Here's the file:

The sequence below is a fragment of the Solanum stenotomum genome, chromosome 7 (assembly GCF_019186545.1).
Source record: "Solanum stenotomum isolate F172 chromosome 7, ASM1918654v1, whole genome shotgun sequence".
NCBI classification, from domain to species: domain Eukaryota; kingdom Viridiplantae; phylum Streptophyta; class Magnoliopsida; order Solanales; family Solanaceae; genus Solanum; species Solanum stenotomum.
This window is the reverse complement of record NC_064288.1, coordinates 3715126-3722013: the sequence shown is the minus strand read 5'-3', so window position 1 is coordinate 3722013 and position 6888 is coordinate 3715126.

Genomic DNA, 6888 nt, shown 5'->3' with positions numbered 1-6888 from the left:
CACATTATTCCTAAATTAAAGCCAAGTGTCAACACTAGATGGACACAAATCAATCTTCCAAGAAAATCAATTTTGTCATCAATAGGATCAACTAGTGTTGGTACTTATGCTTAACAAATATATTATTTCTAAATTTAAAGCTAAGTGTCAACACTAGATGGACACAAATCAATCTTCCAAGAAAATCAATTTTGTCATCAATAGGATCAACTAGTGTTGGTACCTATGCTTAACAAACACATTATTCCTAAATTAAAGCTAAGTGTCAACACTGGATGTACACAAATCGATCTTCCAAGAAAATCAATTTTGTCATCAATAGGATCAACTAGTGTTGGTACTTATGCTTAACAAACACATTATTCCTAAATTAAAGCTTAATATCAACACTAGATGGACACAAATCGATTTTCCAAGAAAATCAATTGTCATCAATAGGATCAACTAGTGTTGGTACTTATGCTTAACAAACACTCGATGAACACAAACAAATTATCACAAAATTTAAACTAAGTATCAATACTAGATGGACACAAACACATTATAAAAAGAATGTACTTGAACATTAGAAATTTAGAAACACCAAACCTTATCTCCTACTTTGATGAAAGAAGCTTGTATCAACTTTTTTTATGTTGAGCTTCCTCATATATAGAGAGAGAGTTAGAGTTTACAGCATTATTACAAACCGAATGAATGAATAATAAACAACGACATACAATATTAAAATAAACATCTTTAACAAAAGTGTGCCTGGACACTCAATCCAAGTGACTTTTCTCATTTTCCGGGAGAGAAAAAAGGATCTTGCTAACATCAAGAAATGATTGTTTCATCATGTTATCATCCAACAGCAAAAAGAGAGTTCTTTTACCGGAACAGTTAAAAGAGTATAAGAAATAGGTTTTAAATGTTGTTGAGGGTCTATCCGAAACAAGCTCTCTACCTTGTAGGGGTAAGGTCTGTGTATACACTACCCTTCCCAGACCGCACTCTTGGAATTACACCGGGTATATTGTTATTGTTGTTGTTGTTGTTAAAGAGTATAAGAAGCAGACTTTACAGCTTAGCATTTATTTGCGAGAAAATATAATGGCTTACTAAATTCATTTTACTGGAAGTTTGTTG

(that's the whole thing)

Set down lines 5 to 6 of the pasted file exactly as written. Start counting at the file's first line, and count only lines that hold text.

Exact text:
Genomic DNA, 6888 nt, shown 5'->3' with positions numbered 1-6888 from the left:
CACATTATTCCTAAATTAAAGCCAAGTGTCAACACTAGATGGACACAAATCAATCTTCCAAGAAAATCAATTTTGTCATCAATAGGATCAACTAGTGTTGGTACTTATGCTTAACAAATATATTATTTCTAAATTTAAAGCTAAGTGTCAACACTAGATGGACACAAATCAATCTTCCAAGAAAATCAATTTTGTCATCAATAGGATCAACTAGTGTTGGTACCTATGCTTAACAAACACATTATTCCTAAATTAAAGCTAAGTGTCAACACTGGATGTACACAAATCGATCTTCCAAGAAAATCAATTTTGTCATCAATAGGATCAACTAGTGTTGGTACTTATGCTTAACAAACACATTATTCCTAAATTAAAGCTTAATATCAACACTAGATGGACACAAATCGATTTTCCAAGAAAATCAATTGTCATCAATAGGATCAACTAGTGTTGGTACTTATGCTTAACAAACACTCGATGAACACAAACAAATTATCACAAAATTTAAACTAAGTATCAATACTAGATGGACACAAACACATTATAAAAAGAATGTACTTGAACATTAGAAATTTAGAAACACCAAACCTTATCTCCTACTTTGATGAAAGAAGCTTGTATCAACTTTTTTTATGTTGAGCTTCCTCATATATAGAGAGAGAGTTAGAGTTTACAGCATTATTACAAACCGAATGAATGAATAATAAACAACGACATACAATATTAAAATAAACATCTTTAACAAAAGTGTGCCTGGACACTCAATCCAAGTGACTTTTCTCATTTTCCGGGAGAGAAAAAAGGATCTTGCTAACATCAAGAAATGATTGTTTCATCATGTTATCATCCAACAGCAAAAAGAGAGTTCTTTTACCGGAACAGTTAAAAGAGTATAAGAAATAGGTTTTAAATGTTGTTGAGGGTCTATCCGAAACAAGCTCTCTACCTTGTAGGGGTAAGGTCTGTGTATACACTACCCTTCCCAGACCGCACTCTTGGAATTACACCGGGTATATTGTTATTGTTGTTGTTGTTGTTAAAGAGTATAAGAAGCAGACTTTACAGCTTAGCATTTATTTGCGAGAAAATATAATGGCTTACTAAATTCATTTTACTGGAAGTTTGTTG